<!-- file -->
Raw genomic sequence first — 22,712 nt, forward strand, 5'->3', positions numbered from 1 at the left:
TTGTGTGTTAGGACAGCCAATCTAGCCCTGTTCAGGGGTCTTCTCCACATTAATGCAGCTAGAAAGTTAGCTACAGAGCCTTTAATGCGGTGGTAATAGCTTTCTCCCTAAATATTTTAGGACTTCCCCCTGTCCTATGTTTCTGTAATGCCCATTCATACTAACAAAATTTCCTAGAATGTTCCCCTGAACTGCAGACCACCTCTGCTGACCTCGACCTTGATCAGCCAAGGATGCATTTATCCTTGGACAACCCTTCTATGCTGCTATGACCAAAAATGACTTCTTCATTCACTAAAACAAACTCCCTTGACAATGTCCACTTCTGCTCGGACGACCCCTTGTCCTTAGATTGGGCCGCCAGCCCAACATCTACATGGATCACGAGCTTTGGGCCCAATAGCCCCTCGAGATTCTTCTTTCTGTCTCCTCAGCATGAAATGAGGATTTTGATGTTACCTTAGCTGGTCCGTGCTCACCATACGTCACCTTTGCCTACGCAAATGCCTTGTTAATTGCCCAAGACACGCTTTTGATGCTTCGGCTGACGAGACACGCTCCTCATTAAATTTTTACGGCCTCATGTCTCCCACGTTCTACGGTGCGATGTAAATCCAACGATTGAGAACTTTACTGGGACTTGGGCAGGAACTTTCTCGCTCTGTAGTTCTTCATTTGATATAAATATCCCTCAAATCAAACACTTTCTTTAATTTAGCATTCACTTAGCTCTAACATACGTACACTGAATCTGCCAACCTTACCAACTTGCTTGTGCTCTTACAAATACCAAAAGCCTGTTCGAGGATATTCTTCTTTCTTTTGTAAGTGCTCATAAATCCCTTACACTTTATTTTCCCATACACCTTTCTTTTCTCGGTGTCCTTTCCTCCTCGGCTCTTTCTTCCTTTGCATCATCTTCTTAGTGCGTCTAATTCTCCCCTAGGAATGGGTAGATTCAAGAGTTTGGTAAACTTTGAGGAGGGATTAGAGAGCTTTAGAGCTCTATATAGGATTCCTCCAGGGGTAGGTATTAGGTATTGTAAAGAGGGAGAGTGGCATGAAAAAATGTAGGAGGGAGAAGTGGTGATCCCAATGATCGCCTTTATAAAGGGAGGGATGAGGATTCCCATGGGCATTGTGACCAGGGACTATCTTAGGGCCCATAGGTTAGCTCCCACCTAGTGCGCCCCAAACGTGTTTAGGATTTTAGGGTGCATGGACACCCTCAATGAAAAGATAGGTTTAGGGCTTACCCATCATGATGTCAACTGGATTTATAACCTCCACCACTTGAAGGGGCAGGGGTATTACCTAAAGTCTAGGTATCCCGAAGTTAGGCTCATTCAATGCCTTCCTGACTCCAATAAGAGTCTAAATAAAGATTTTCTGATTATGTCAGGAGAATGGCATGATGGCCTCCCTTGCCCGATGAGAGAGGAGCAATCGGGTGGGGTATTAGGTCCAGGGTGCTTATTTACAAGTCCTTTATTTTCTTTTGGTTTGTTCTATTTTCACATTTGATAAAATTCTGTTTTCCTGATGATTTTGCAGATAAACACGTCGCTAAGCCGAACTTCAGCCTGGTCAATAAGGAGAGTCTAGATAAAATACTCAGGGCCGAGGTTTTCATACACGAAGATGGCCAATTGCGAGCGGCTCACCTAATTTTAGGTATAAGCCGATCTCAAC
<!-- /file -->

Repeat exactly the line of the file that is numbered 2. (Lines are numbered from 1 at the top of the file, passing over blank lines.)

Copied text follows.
TTGTGTGTTAGGACAGCCAATCTAGCCCTGTTCAGGGGTCTTCTCCACATTAATGCAGCTAGAAAGTTAGCTACAGAGCCTTTAATGCGGTGGTAATAGCTTTCTCCCTAAATATTTTAGGACTTCCCCCTGTCCTATGTTTCTGTAATGCCCATTCATACTAACAAAATTTCCTAGAATGTTCCCCTGAACTGCAGACCACCTCTGCTGACCTCGACCTTGATCAGCCAAGGATGCATTTATCCTTGGACAACCCTTCTATGCTGCTATGACCAAAAATGACTTCTTCATTCACTAAAACAAACTCCCTTGACAATGTCCACTTCTGCTCGGACGACCCCTTGTCCTTAGATTGGGCCGCCAGCCCAACATCTACATGGATCACGAGCTTTGGGCCCAATAGCCCCTCGAGATTCTTCTTTCTGTCTCCTCAGCATGAAATGAGGATTTTGATGTTACCTTAGCTGGTCCGTGCTCACCATACGTCACCTTTGCCTACGCAAATGCCTTGTTAATTGCCCAAGACACGCTTTTGATGCTTCGGCTGACGAGACACGCTCCTCATTAAATTTTTACGGCCTCATGTCTCCCACGTTCTACGGTGCGATGTAAATCCAACGATTGAGAACTTTACTGGGACTTGGGCAGGAACTTTCTCGCTCTGTAGTTCTTCATTTGATATAAATATCCCTCAAATCAAACACTTTCTTTAATTTAGCATTCACTTAGCTCTAACATACGTACACTGAATCTGCCAACCTTACCAACTTGCTTGTGCTCTTACAAATACCAAAAGCCTGTTCGAGGATATTCTTCTTTCTTTTGTAAGTGCTCATAAATCCCTTACACTTTATTTTCCCATACACCTTTCTTTTCTCGGTGTCCTTTCCTCCTCGGCTCTTTCTTCCTTTGCATCATCTTCTTAGTGCGTCTAATTCTCCCCTAGGAATGGGTAGATTCAAGAGTTTGGTAAACTTTGAGGAGGGATTAGAGAGCTTTAGAGCTCTATATAGGATTCCTCCAGGGGTAGGTATTAGGTATTGTAAAGAGGGAGAGTGGCATGAAAAAATGTAGGAGGGAGAAGTGGTGATCCCAATGATCGCCTTTATAAAGGGAGGGATGAGGATTCCCATGGGCATTGTGACCAGGGACTATCTTAGGGCCCATAGGTTAGCTCCCACCTAGTGCGCCCCAAACGTGTTTAGGATTTTAGGGTGCATGGACACCCTCAATGAAAAGATAGGTTTAGGGCTTACCCATCATGATGTCAACTGGATTTATAACCTCCACCACTTGAAGGGGCAGGGGTATTACCTAAAGTCTAGGTATCCCGAAGTTAGGCTCATTCAATGCCTTCCTGACTCCAATAAGAGTCTAAATAAAGATTTTCTGATTATGTCAGGAGAATGGCATGATGGCCTCCCTTGCCCGATGAGAGAGGAGCAATCGGGTGGGGTATTAGGTCCAGGGTGCTTATTTACAAGTCCTTTATTTTCTTTTGGTTTGTTCTATTTTCACATTTGATAAAATTCTGTTTTCCTGATGATTTTGCAGATAAACACGTCGCTAAGCCGAACTTCAGCCTGGTCAATAAGGAGAGTCTAGATAAAATACTCAGGGCCGAGGTTTTCATACACGAAGATGGCCAATTGCGAGCGGCTCACCTAATTTTAGGTATAAGCCGATCTCAAC